The use of insulin to manage either type 1 or type 2 diabetes is neither easy nor straightforward. For the 7.4 million Americans using insulin on a daily basis and for individuals starting insulin, personal objectives and circumstances, clinician recommendation, and health plan coverage contribute to the choice of insulin delivery device. Traditionally, insulin has been given as an injection using a syringe or pen, or as a continuous subcutaneous insulin infusion (CSII) with a pump or patch, or more recently, as a fast-acting inhaled insulin by a small number of individuals.
To support safe and effective MDI therapy, a number of devices have been developed with features of potential value for insulin users such as bolus calculators, digital logbooks with retrospective dose data, and dose reminders and alerts. In the not too distant future, we expect that insulin dosing data will be augmented with artificial intelligence and machine learning to predict and prevent adverse events, such as hypoglycemia, and make more effective dose calculations. A positive result will be the replacement of legacy insulin dosing devices with smart insulin pens. Mobile/smartphone applications capable of integrating with Bluetooth-enabled diabetes devices will continue to improve and simplify diabetes management for all involved.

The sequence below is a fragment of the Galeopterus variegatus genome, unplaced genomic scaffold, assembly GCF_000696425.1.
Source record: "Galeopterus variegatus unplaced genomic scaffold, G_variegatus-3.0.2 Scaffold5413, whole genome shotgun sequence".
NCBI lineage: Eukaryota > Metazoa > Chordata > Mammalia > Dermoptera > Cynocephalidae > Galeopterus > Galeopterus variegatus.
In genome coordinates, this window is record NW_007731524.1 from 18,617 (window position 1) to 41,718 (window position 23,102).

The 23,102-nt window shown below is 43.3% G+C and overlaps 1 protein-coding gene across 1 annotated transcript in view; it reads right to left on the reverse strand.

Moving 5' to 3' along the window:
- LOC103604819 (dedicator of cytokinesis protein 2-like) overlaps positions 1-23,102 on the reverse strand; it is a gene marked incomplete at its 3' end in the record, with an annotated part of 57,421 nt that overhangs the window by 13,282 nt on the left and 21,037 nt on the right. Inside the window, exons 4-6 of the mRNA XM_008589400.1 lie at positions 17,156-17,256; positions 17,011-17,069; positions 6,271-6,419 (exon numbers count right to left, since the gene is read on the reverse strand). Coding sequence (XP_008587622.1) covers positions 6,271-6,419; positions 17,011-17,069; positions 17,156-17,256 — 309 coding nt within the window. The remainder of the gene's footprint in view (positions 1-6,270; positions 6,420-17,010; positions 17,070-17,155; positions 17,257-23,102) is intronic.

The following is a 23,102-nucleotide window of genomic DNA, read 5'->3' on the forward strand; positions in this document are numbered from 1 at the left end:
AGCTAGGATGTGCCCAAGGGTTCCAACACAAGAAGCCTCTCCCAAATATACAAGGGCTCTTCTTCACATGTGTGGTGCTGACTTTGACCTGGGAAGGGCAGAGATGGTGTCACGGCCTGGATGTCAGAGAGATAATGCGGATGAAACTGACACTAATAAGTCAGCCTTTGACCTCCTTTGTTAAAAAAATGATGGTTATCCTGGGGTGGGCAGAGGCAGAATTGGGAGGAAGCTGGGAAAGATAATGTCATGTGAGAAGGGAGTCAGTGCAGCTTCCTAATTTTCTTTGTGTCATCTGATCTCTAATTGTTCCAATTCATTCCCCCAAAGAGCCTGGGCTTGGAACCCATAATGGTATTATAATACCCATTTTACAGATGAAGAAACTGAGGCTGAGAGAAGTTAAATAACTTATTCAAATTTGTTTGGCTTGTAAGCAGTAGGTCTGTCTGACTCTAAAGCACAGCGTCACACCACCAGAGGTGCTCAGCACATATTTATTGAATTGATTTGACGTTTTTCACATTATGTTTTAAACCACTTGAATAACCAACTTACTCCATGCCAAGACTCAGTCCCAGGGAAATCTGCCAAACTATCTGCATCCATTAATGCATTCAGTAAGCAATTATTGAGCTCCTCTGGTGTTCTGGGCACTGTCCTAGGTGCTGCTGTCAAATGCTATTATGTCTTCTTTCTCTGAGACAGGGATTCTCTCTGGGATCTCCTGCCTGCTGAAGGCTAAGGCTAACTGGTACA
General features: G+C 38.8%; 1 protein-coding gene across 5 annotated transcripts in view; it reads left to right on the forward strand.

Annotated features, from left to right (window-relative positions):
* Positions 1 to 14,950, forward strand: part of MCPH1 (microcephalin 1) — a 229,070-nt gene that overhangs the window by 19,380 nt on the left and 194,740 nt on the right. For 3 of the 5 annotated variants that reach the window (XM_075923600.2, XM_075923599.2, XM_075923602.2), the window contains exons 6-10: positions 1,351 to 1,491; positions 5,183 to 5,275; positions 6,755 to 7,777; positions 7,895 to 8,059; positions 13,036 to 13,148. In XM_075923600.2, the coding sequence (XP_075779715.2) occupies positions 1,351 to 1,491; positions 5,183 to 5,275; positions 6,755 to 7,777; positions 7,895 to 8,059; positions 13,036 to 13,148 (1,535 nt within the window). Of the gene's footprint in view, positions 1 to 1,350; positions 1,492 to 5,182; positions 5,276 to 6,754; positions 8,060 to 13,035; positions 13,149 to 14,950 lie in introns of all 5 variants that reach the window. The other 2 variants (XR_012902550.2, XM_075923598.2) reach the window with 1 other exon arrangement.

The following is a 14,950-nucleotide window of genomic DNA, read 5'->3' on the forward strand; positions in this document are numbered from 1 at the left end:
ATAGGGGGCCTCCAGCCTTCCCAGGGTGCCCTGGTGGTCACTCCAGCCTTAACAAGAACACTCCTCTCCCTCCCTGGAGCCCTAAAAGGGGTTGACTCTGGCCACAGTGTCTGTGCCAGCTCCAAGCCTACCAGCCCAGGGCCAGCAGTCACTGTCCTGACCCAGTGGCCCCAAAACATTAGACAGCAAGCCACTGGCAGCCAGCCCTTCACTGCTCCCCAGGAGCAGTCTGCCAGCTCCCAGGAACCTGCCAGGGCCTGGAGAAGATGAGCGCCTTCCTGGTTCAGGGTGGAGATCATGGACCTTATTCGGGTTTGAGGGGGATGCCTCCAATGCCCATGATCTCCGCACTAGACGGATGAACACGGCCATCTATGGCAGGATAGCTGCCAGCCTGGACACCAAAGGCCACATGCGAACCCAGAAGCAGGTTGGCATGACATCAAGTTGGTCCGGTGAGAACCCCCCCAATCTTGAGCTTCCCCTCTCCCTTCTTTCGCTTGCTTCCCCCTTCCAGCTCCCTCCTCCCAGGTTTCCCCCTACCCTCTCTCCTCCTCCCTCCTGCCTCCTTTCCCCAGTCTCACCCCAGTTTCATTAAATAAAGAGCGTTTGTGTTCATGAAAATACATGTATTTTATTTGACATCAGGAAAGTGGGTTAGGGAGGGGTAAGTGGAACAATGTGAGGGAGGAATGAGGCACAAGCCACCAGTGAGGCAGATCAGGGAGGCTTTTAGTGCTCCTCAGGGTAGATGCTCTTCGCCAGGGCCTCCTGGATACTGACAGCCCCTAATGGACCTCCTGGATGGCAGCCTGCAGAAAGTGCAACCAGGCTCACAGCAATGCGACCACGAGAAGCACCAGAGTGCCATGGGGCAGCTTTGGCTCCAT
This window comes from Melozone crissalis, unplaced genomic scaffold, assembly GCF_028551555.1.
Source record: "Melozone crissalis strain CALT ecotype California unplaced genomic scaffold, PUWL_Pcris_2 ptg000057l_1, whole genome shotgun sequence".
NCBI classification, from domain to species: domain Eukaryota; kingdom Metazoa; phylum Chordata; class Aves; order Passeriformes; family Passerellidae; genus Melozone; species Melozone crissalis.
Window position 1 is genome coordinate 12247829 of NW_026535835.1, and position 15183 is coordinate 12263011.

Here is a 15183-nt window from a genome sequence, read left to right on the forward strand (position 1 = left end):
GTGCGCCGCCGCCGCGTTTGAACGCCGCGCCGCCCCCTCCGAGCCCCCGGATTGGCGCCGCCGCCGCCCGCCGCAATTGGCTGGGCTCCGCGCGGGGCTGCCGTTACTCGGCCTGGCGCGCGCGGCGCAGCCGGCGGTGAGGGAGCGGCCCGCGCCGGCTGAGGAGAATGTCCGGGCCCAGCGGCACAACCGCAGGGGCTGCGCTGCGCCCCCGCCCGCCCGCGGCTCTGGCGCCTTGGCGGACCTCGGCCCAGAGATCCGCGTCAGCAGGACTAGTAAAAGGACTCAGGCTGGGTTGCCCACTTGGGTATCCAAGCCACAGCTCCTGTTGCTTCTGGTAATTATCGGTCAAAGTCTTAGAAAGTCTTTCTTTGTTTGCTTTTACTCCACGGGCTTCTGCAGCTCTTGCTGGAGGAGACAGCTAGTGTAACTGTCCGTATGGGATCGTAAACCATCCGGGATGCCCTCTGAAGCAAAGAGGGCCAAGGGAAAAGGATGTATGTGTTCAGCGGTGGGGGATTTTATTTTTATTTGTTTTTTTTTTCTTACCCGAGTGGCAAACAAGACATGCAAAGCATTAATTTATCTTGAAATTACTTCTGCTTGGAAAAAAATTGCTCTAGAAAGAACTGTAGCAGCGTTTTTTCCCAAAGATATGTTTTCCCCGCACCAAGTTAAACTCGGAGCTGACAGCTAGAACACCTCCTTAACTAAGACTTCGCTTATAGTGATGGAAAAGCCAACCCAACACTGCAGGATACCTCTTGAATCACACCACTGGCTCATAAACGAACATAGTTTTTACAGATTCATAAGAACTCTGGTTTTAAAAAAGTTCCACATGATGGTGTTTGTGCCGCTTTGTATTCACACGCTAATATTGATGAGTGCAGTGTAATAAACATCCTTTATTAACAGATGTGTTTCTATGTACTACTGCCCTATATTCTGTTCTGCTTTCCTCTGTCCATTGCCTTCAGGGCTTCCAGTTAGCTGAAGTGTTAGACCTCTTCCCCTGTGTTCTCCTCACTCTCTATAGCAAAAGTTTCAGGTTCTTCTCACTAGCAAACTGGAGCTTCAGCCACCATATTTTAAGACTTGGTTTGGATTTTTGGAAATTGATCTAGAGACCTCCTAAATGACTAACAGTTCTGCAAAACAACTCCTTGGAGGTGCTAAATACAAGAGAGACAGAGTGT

By harnessing the potential of technology to identify patterns from insulin dose data for the purpose of insulin decision support, we are at last on the verge of reducing the tremendous day-to-day burden faced by millions of people living with diabetes.
Highlights from: Kerr D, Warshaw H, Choi NY. Smart Insulin Pens Will Address Unmet Needs for People With Diabetes Using Insulin. Endocrine Today, 2019;17(5):20-21.